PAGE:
My initial impression of 140 was that it looked like something that might’ve come out in the 70s. Whilst I’m a fan of retro gaming, even I’m too young to properly appreciate the era of the original Atari and games made from simple blocks of colour. That ignorance nearly made me miss out on what is generally an incredibly enjoyable platforming experience though, with 140’s style working perfectly with its twitch gameplay.
140 challenges the player to take a shape-shifting block of colour that transforms between a square, circle and triangle to the end of each level. There’s no context, story, or even instructions; you just dive right into the action. Despite this, the simplicity of the game makes everything feel natural almost immediately.
You’ll work through a series of platforming puzzles whilst collecting an assortment of floating circles that are almost always out of immediate reach, each circle allowing you to progress further through the level. Nothing is ever easy though, with platforms that appear and disappear, jump pads that launch your little shape away and plenty of deadly pits. The environmental hazards are synchronised with the beat of the background music though, so as long as you can work to the music you shouldn’t suffer too much…
Part rhythm puzzler, the bumping background music of 140 plays a big role in the gameplay – you have to carefully time everything you do with the game’s music. The electro soundtrack is upbeat, funky and keeps the pulse going, the extra dependence on following the music’s beat allowing you to appreciate the quality of it. It changes up a lot too, so you never get used to listening to one tune. Even the constant failure that comes with missing a beat didn’t nullify my appreciation of the banging tunes, though thankfully there are enough checkpoints along the way that falling out of beat with the music won’t carry too many consequences.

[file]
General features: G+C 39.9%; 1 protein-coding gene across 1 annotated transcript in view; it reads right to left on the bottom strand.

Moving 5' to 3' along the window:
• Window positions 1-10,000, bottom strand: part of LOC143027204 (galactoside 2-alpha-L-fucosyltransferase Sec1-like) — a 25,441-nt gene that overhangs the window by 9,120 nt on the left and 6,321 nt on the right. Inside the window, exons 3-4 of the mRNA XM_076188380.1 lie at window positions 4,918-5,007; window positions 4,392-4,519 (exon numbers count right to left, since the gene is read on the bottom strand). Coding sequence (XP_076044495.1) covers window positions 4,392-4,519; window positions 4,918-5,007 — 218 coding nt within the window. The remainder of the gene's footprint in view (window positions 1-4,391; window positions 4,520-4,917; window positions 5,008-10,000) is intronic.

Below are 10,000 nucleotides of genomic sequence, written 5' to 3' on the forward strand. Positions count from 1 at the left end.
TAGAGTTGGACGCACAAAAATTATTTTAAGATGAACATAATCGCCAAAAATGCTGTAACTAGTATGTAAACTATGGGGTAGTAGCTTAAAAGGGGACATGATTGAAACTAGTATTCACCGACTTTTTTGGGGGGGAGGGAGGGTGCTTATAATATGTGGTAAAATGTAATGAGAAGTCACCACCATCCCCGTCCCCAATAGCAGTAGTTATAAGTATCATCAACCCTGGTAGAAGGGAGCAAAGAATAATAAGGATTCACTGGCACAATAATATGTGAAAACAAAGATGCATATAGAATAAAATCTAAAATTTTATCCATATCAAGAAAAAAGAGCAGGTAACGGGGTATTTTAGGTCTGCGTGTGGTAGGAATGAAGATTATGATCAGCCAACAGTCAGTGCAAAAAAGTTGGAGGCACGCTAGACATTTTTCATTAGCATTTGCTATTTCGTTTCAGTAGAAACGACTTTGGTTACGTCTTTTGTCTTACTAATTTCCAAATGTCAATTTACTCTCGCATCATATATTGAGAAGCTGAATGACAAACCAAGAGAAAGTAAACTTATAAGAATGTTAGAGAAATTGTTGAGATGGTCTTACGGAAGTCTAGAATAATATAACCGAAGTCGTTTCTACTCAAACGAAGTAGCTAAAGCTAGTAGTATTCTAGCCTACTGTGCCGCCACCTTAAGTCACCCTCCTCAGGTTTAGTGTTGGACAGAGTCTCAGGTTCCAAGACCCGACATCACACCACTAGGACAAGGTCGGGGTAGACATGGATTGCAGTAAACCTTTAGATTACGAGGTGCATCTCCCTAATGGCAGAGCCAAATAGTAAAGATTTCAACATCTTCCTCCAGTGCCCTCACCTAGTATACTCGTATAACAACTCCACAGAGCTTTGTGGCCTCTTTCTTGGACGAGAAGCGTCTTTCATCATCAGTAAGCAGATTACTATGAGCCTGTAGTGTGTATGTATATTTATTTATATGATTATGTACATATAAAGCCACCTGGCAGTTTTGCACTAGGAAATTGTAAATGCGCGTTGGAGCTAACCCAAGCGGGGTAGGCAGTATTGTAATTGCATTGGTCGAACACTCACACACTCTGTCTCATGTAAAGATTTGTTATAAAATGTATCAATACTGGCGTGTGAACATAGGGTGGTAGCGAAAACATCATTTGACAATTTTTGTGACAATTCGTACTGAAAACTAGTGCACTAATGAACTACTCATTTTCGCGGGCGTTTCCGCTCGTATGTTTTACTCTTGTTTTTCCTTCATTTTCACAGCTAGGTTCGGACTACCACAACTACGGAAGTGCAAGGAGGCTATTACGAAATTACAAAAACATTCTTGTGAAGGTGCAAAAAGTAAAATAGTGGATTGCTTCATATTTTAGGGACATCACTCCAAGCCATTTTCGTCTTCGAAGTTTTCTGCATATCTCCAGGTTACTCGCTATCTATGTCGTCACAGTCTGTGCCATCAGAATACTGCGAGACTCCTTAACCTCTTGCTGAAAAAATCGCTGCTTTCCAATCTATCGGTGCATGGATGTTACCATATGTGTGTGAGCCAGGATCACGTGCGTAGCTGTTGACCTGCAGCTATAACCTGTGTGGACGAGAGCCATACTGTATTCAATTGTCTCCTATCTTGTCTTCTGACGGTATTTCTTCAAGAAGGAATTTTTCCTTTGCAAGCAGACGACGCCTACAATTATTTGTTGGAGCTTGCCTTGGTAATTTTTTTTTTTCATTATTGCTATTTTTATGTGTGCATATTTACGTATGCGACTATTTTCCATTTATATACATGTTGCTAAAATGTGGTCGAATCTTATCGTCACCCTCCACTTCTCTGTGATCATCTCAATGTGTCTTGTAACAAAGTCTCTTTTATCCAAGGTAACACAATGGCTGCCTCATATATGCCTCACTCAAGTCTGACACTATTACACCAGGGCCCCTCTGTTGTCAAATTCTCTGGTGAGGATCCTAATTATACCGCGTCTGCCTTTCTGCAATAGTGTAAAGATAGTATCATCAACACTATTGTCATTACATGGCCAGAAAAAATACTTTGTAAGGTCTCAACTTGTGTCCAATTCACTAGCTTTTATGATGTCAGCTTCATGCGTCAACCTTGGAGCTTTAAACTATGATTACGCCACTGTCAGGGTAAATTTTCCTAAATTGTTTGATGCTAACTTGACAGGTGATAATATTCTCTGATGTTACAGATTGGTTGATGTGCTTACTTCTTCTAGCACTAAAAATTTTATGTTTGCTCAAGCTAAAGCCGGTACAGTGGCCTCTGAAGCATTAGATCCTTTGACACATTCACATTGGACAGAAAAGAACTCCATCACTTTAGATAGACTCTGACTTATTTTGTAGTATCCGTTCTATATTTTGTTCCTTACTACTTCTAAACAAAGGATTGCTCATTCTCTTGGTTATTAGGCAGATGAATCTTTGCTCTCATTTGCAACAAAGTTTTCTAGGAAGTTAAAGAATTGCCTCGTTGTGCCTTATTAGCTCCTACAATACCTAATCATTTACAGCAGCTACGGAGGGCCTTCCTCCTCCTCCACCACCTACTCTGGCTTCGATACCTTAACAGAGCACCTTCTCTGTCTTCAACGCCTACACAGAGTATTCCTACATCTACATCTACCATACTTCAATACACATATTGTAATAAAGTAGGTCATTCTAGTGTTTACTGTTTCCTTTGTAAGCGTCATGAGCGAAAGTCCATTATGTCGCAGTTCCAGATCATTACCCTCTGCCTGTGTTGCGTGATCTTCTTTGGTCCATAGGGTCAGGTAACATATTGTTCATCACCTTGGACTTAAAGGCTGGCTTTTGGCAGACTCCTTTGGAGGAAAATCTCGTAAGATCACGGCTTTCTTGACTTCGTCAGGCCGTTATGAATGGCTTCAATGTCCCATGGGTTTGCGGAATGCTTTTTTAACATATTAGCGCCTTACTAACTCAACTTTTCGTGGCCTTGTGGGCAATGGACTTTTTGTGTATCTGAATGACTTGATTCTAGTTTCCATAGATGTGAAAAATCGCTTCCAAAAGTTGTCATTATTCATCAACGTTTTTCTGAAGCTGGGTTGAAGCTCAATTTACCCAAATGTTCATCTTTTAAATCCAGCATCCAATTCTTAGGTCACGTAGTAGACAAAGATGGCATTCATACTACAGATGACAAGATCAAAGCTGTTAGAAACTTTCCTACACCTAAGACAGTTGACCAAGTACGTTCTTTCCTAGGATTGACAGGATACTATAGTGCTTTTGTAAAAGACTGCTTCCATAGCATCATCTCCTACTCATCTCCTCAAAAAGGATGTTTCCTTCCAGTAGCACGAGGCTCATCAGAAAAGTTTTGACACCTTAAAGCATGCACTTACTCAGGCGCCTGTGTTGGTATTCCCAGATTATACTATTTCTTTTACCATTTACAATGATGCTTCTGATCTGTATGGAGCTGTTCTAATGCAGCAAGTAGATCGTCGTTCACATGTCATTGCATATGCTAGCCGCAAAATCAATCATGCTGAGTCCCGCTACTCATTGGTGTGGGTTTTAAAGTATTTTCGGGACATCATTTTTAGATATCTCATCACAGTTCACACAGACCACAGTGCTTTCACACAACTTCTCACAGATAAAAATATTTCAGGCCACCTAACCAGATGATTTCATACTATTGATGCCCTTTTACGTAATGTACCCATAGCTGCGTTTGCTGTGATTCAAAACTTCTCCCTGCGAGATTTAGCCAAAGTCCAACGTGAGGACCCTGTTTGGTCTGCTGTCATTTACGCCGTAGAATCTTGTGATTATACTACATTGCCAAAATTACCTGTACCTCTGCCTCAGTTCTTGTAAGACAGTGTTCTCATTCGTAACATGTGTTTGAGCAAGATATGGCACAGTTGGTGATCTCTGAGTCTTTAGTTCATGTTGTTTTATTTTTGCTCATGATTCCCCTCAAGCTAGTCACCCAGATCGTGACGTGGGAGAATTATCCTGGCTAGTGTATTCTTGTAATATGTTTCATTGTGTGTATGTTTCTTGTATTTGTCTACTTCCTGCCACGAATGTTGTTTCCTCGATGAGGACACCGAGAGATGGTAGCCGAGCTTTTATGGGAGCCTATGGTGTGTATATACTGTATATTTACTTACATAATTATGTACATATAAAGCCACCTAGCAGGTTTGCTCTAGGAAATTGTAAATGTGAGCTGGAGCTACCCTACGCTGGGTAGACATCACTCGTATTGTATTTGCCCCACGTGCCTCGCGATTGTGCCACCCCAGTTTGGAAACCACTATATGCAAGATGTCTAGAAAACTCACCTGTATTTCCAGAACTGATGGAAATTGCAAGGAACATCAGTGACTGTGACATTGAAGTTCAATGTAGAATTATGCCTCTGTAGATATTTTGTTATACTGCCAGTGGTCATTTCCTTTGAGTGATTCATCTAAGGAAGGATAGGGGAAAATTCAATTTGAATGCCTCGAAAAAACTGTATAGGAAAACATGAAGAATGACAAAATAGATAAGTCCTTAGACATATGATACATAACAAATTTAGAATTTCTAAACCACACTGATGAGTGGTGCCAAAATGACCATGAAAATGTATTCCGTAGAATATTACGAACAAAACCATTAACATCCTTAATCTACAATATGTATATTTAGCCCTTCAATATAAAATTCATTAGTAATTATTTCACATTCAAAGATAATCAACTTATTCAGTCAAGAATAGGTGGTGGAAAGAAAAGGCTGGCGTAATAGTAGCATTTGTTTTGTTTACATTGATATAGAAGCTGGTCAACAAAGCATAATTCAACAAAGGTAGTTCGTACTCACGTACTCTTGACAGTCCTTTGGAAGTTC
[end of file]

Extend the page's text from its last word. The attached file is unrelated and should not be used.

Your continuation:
Expect to fail a lot though; even though following the music of 140 isn’t too difficult, actually working your way through the game’s platforming sections gets more and more taxing the further you progress through the game. Everything is fairly straight forward at first, but by the end you’ll be fiercely mashing buttons as you try to make some incredibly difficult jumps in time. The level design is superb, but seriously, it could be so punishing at times.
Despite the difficulty, 140 never starts to feel frustrating. That could be owed to the fairly short running time of the game though, with a skilled player probably able to the beat the game in around an hour – everything is over before you’ve resorted to swearing or throwing any controllers out of your window. Whilst a low running time might be seen as a flaw to some, the low price-point of the game won’t make you feel too bad about it.
Surprisingly, each of the game’s three stages features a tough boss encounter as a finale. They each play out differently, with your little shape-shifting block of colour granted the ability to attack in some shape or form. Take the first boss encounter – it’s a big sphere of static that’s bouncing around to kill you. Fortunately you can shoot at it with a laser blasting from your shape at specific times, though this comes with a consequence since the sphere breaks apart, splitting into smaller balls each time you hit it à la Pang. Destroy them all and you’ll succeed.
To say that 140’s visuals are simple would be a massive understatement – whilst it certainly isn’t devoid of colour or personality, it wouldn’t look out of place on an old Atari system. That doesn’t mean it’s not charming though and there’s something incredibly appealing about the aesthetic design of the game. It’s absolutely full of colour and the simple backdrops just seem to fit in; it’s specifically designed to look this way and it really compliments the gameplay.
When you beat the game you’ll unlock the more challenging mirror mode, though admittedly it isn’t as gratifying as the mirror modes found in other games. Racers and action games like Castlevania: Symphony of the Night offered enough that trekking through a mirrored setting is neat; there just isn’t enough to 140 to make it that alluring. It’s more punishing too, with the mirrored mode lacking any checkpoints – death results in complete failure with the player having to start again from scratch. It really wasn’t for me, but the short length of the game meant that the challenge is possible. Some players may enjoy it, even if I didn’t.
The beauty of 140 is just how well everything flows together, with the game providing a short platforming experience that isn’t a lot to look at but is thoroughly enjoyable to play.
It’s simple yet ingenious; in a gaming generation that likes to show off graphical prowess, 140 proves that sometimes all you need is a bit of colour, banging beats and some great platforming action to entertain.
Developer: Jeppe Carlsen / Abstraction Games
Publisher: Double Fine Productions
Release Date: 01/09/2016
Format(s): Playstation 4 (Reviewed), Xbox One, Nintendo Wii U, Playstation Vita, PC, Mac, Linux